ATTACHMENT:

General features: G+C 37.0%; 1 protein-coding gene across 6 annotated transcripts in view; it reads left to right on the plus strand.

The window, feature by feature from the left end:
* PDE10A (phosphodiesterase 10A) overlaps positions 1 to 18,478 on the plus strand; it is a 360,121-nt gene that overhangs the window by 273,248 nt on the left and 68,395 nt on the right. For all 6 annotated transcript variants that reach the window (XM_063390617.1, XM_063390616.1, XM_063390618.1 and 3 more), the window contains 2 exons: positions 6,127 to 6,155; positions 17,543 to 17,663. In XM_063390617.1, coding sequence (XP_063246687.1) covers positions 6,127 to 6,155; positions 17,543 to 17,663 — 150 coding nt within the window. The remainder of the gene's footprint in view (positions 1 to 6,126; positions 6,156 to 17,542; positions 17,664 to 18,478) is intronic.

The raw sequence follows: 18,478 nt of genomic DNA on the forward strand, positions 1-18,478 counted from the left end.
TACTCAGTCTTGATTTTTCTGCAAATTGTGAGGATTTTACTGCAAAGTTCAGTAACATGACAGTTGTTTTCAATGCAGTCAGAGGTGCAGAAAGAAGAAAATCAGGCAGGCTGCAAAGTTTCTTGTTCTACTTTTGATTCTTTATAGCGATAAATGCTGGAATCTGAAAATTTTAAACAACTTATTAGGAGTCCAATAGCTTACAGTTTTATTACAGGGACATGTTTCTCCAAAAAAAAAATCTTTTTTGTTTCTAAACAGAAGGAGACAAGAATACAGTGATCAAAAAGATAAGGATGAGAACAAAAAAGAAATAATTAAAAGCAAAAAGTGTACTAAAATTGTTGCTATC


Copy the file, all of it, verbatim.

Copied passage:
General features: G+C 37.0%; 1 protein-coding gene across 6 annotated transcripts in view; it reads left to right on the plus strand.

The window, feature by feature from the left end:
* PDE10A (phosphodiesterase 10A) overlaps positions 1 to 18,478 on the plus strand; it is a 360,121-nt gene that overhangs the window by 273,248 nt on the left and 68,395 nt on the right. For all 6 annotated transcript variants that reach the window (XM_063390617.1, XM_063390616.1, XM_063390618.1 and 3 more), the window contains 2 exons: positions 6,127 to 6,155; positions 17,543 to 17,663. In XM_063390617.1, coding sequence (XP_063246687.1) covers positions 6,127 to 6,155; positions 17,543 to 17,663 — 150 coding nt within the window. The remainder of the gene's footprint in view (positions 1 to 6,126; positions 6,156 to 17,542; positions 17,664 to 18,478) is intronic.

The raw sequence follows: 18,478 nt of genomic DNA on the forward strand, positions 1-18,478 counted from the left end.
TACTCAGTCTTGATTTTTCTGCAAATTGTGAGGATTTTACTGCAAAGTTCAGTAACATGACAGTTGTTTTCAATGCAGTCAGAGGTGCAGAAAGAAGAAAATCAGGCAGGCTGCAAAGTTTCTTGTTCTACTTTTGATTCTTTATAGCGATAAATGCTGGAATCTGAAAATTTTAAACAACTTATTAGGAGTCCAATAGCTTACAGTTTTATTACAGGGACATGTTTCTCCAAAAAAAAAATCTTTTTTGTTTCTAAACAGAAGGAGACAAGAATACAGTGATCAAAAAGATAAGGATGAGAACAAAAAAGAAATAATTAAAAGCAAAAAGTGTACTAAAATTGTTGCTATC